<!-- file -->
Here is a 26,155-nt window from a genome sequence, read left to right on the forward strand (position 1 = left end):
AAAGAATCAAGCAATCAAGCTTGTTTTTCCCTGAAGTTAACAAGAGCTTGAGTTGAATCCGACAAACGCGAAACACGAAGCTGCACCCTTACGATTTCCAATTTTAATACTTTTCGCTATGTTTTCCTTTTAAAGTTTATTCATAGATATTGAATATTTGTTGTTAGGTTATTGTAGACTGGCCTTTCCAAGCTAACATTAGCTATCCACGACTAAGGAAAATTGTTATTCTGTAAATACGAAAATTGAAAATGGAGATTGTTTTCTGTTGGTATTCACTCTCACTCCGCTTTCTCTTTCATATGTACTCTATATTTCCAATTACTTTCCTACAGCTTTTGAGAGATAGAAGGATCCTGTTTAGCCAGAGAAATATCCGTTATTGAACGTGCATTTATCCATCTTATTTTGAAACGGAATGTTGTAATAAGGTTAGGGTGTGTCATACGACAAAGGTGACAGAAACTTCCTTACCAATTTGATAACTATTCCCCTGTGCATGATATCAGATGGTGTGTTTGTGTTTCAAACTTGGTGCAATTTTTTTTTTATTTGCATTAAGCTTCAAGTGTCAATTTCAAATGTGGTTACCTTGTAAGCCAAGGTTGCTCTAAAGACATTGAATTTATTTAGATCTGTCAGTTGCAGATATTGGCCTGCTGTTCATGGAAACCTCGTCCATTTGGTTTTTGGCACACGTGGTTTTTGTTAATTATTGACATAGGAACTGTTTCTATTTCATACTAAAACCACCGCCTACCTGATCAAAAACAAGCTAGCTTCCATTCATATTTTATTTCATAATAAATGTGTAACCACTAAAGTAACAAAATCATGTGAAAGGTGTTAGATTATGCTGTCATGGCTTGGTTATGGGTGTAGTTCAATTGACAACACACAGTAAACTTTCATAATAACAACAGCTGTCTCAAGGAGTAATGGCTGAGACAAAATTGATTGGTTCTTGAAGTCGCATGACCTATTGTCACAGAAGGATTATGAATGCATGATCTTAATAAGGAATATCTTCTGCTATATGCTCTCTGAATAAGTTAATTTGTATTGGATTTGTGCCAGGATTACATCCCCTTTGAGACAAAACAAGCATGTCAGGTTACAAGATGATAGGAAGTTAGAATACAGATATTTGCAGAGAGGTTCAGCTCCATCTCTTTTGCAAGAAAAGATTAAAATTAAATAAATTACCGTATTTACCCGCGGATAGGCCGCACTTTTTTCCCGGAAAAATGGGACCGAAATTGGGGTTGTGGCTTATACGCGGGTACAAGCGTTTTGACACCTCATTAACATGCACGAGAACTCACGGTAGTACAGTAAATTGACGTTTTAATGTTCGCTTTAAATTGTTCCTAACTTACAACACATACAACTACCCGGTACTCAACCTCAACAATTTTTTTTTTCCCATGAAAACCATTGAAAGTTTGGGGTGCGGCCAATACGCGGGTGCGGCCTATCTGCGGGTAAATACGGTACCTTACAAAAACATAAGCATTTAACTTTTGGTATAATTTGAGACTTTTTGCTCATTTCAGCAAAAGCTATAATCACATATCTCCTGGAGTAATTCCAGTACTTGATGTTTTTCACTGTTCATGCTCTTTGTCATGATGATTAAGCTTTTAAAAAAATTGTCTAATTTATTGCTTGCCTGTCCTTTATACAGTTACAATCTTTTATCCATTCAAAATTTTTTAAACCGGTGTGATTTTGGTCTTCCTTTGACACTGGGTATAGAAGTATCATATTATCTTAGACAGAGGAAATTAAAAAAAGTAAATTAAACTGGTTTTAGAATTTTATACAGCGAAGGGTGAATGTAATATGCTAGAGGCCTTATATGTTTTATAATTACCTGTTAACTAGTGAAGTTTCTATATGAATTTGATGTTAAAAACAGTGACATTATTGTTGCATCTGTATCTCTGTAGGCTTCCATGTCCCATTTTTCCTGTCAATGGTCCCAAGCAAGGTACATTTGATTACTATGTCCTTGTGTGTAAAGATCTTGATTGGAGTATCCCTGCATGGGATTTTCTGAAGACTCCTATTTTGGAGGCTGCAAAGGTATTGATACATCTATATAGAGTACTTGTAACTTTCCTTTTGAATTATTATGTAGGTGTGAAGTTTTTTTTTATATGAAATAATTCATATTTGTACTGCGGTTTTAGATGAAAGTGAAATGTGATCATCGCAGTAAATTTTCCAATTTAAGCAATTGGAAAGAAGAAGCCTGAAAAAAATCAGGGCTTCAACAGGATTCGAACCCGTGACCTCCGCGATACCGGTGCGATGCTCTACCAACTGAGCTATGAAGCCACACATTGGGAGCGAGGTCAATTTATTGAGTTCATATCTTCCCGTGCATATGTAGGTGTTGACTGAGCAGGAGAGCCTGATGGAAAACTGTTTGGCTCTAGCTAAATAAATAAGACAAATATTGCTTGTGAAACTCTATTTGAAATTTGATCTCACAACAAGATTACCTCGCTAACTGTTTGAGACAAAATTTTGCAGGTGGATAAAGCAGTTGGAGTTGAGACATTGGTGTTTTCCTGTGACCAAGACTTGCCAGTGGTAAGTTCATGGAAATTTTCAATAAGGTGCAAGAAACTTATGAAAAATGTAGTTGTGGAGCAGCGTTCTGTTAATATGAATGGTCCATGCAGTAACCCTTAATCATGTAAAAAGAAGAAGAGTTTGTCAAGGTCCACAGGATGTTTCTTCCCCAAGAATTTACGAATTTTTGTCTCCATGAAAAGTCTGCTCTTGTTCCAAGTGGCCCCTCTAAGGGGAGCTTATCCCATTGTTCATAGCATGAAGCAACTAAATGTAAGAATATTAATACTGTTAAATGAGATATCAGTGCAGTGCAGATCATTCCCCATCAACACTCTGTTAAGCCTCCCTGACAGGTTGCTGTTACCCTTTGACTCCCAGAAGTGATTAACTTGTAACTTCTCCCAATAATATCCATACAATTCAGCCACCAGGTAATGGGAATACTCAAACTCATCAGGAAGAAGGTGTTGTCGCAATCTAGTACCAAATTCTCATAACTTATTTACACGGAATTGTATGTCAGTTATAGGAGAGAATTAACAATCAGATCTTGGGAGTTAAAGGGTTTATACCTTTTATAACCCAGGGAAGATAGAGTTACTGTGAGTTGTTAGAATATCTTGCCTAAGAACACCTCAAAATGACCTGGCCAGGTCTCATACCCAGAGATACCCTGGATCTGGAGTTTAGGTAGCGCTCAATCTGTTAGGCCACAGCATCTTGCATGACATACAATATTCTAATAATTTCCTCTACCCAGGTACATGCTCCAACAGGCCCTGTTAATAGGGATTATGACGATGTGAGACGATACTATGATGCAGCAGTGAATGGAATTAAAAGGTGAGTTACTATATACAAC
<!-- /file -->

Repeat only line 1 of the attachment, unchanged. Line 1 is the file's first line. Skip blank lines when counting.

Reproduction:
Here is a 26,155-nt window from a genome sequence, read left to right on the forward strand (position 1 = left end):